Gymnastics is a dynamic sport that requires high levels of agility, balance, control, endurance, flexibility and strength. Alertness, discipline and precision are key traits of a gymnast.
The complex nature of the movements and skills along with long hours of training on different equipment may increase the risk of common lower body injuries in gymnastics. Understanding how the lower body works can help prevent common injuries.
Types of Lower Body Injuries
Lower body injuries may significantly affect the overall quality of life of gymnasts as they impact performance and increase the risk of developing degenerative disorders.
Lower back injuries are common in gymnasts as the spine compresses and extends repeatedly while performing different moves. Repeated stress to the lower back may increase the risk of stress fractures and misalignment of the spine.
Increased force from dismount and improper landing add more stress on the lower back, especially if performed with poor coordination and technique. Developing stronger core muscles is important to prevent compensatory movements of the lower body which can increase load on the gymnast’s lower back.
A study in the Journal of Athletic Training highlighted that knee injuries, particularly ACL injuries, made up for the highest number of severe injuries in women’s gymnastics.
When considering the nature of gymnastic injuries, both internal and external risk factors should be taken into account. Internal risk factors include age, health, body composition and foot structure, whereas external risk factors include environment, training, technique and protective equipment.
A study in the Sports Biomechanics Journal described the key factors to minimise the occurrence of long-term overuse injuries in gymnasts. The author suggests the following:
Examining the postural alignment of the gymnast can help identify any problems in the lower body that may cause or contribute to injuries. A weak foot posture, such as flat feet, can also affect the postural alignment of the lower body. For this purpose, the foot structure should be examined to identify and treat a weak foot posture.
With flat feet, the foot arch flattens on the ground, making the shin and thigh bones twist inwards. This places stress on the knees, hips and lower back. With dynamic movements involved in gymnastics, a flatfoot condition increases the risk of lower body injuries.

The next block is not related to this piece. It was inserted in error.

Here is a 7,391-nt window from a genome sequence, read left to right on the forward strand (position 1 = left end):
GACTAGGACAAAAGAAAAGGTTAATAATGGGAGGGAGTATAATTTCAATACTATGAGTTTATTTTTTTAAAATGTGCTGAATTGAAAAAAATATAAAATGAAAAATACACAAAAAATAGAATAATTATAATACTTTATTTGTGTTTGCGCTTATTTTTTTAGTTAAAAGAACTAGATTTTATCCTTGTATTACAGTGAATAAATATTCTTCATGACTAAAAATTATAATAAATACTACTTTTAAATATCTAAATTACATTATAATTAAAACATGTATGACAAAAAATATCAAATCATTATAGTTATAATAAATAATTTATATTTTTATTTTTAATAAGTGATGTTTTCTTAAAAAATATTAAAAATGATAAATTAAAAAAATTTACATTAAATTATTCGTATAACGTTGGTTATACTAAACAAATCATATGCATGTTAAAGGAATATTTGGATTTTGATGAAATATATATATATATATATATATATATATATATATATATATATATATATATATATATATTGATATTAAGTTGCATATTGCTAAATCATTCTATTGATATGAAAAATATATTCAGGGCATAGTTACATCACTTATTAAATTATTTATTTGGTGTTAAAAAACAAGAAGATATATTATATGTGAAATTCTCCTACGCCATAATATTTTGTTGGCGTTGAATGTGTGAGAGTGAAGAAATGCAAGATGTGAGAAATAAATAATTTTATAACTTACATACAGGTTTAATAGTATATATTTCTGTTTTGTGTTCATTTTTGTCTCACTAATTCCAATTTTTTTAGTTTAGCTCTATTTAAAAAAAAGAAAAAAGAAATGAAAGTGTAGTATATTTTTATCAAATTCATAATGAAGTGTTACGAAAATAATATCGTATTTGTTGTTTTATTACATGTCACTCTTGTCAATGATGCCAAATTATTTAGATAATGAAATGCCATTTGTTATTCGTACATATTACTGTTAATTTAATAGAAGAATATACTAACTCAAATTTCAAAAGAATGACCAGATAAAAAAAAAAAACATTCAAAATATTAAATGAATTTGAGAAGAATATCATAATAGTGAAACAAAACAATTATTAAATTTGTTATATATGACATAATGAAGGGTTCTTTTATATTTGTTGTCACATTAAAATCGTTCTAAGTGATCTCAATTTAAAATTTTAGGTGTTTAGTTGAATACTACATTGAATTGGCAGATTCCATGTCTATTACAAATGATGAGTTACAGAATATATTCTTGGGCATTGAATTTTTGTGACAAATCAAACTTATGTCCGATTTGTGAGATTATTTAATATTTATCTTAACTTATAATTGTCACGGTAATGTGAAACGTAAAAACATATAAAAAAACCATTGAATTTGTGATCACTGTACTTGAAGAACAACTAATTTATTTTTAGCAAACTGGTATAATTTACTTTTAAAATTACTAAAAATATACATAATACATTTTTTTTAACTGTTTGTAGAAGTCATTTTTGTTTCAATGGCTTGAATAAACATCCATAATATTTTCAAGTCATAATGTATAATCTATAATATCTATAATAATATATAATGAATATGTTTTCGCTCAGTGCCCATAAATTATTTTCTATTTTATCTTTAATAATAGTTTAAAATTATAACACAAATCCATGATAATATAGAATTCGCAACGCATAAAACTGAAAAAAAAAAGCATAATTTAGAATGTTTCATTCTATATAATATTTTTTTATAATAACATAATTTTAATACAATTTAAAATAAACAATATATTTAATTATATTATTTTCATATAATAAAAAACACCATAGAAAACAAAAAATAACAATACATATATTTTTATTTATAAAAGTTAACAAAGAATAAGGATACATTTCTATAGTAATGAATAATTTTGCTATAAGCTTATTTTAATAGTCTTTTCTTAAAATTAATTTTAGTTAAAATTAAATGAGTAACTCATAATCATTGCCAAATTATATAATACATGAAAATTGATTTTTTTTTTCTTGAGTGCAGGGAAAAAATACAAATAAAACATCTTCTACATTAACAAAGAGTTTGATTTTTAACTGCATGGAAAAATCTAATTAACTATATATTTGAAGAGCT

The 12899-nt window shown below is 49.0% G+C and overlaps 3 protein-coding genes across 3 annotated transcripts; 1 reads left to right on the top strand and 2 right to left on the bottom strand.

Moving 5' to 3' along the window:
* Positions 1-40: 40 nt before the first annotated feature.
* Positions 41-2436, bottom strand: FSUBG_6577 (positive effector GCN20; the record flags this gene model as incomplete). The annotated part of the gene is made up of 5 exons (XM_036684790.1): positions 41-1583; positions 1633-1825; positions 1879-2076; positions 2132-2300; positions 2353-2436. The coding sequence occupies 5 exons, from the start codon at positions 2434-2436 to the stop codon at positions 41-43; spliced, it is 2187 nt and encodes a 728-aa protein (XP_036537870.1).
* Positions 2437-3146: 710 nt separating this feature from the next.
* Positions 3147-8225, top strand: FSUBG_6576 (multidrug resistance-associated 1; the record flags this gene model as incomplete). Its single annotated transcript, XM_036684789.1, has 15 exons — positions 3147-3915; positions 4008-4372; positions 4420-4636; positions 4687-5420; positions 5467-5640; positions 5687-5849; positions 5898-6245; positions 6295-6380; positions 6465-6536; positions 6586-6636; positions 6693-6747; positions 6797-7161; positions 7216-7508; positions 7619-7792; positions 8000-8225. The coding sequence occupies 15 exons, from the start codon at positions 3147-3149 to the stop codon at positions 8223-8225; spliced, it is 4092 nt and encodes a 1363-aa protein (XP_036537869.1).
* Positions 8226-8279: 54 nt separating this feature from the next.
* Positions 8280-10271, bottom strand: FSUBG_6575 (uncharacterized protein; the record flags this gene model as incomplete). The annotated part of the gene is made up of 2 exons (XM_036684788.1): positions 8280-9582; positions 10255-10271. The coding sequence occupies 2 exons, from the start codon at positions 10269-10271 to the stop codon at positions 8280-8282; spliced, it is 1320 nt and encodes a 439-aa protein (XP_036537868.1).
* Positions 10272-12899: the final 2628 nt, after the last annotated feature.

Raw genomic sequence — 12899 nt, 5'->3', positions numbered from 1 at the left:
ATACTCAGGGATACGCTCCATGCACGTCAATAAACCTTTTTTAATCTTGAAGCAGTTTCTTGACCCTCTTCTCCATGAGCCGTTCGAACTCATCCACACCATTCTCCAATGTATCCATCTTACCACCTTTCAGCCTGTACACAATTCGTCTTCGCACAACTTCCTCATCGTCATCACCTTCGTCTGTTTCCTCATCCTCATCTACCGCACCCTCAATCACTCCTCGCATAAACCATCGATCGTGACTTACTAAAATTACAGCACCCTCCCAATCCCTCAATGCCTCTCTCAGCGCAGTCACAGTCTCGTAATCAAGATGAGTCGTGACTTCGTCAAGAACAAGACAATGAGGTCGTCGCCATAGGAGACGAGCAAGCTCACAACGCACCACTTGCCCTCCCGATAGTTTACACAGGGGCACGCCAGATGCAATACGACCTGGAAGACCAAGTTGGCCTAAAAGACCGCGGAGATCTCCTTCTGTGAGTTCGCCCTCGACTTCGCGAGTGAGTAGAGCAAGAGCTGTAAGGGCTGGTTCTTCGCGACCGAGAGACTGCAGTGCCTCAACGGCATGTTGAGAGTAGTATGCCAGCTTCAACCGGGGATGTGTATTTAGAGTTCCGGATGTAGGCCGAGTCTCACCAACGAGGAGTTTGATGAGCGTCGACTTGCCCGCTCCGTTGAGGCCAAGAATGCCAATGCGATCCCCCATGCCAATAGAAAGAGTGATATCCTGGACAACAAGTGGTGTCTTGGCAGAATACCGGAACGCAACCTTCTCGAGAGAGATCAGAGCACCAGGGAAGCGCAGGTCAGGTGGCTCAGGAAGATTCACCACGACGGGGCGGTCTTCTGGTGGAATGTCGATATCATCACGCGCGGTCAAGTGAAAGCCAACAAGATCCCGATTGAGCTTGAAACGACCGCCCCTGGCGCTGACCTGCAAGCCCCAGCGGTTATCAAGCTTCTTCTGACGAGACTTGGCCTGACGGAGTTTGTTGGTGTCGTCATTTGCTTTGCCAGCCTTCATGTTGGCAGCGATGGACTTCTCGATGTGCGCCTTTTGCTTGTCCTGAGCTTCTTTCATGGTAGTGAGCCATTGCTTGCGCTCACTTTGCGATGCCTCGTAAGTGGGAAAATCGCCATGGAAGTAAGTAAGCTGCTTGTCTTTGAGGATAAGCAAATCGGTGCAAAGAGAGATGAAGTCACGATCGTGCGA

Treatment and Rehab
Personalised strength exercises and flexibility training, along with customised foot insoles, can be recommended as part of comprehensive treatment and active rehab programmes.
MASS4D® foot insoles help support the feet in their best posture to restore healthy foot and lower body movement. These help remove excessive stress on the lower body and allow the muscular and skeletal system to function properly.
As part of active rehab, MASS4D® can help in speedy recovery of the gymnast while protecting from recurring injuries that may occur because of a weak foot posture and/or postural misalignment. By promoting healthy foot function and postural alignment of the lower body, MASS4D® can help gymnasts get better with every training session.
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Reference: Kerr, Z. Y., Hayden, R., Barr, M., Klossner, D. A., Dompier, T. P. (2015) Epidemiology of National Collegiate Athletic Association Women’s Gymnastics Injuries, 2009–2010 Through 2013–2014. Journal of Athletic Training: July 2015, Vol. 50, No. 8, pp. 870-878. doi: 10.4085/1062-6050-50.7.02
Reference: Irwin, G., Hume, P., Sands, W., Fujihara, T. (2014) Research Informing Practice: Current Issues in Gymnastics Research: Injury, Skill Development, Elite Performer and Fundamental Movements, presented at International Society of Biomechanics in Sports, Tennessee, USA, 2014.
Reference: Hume, P. A., Bradshaw, E. J., Brueggemann, G. (2013) Biomechanics: Injury Mechanisms and Risk Factors, in Gymnastics (eds D. J. Caine, K. Russell and L. Lim), John Wiley & Sons, Ltd, Chichester, UK. doi: 10.1002/9781118357538.ch7
Reference: Bradshaw, E. J., Hume, P. A. (2012) Biomechanical Approaches to Identify and Quantify Injury Mechanisms and Risk Factors in Women’s Artistic Gymnastics. Sports Biomechanics: September 2012, Vol. 11, No. 3, pp. 324-341.
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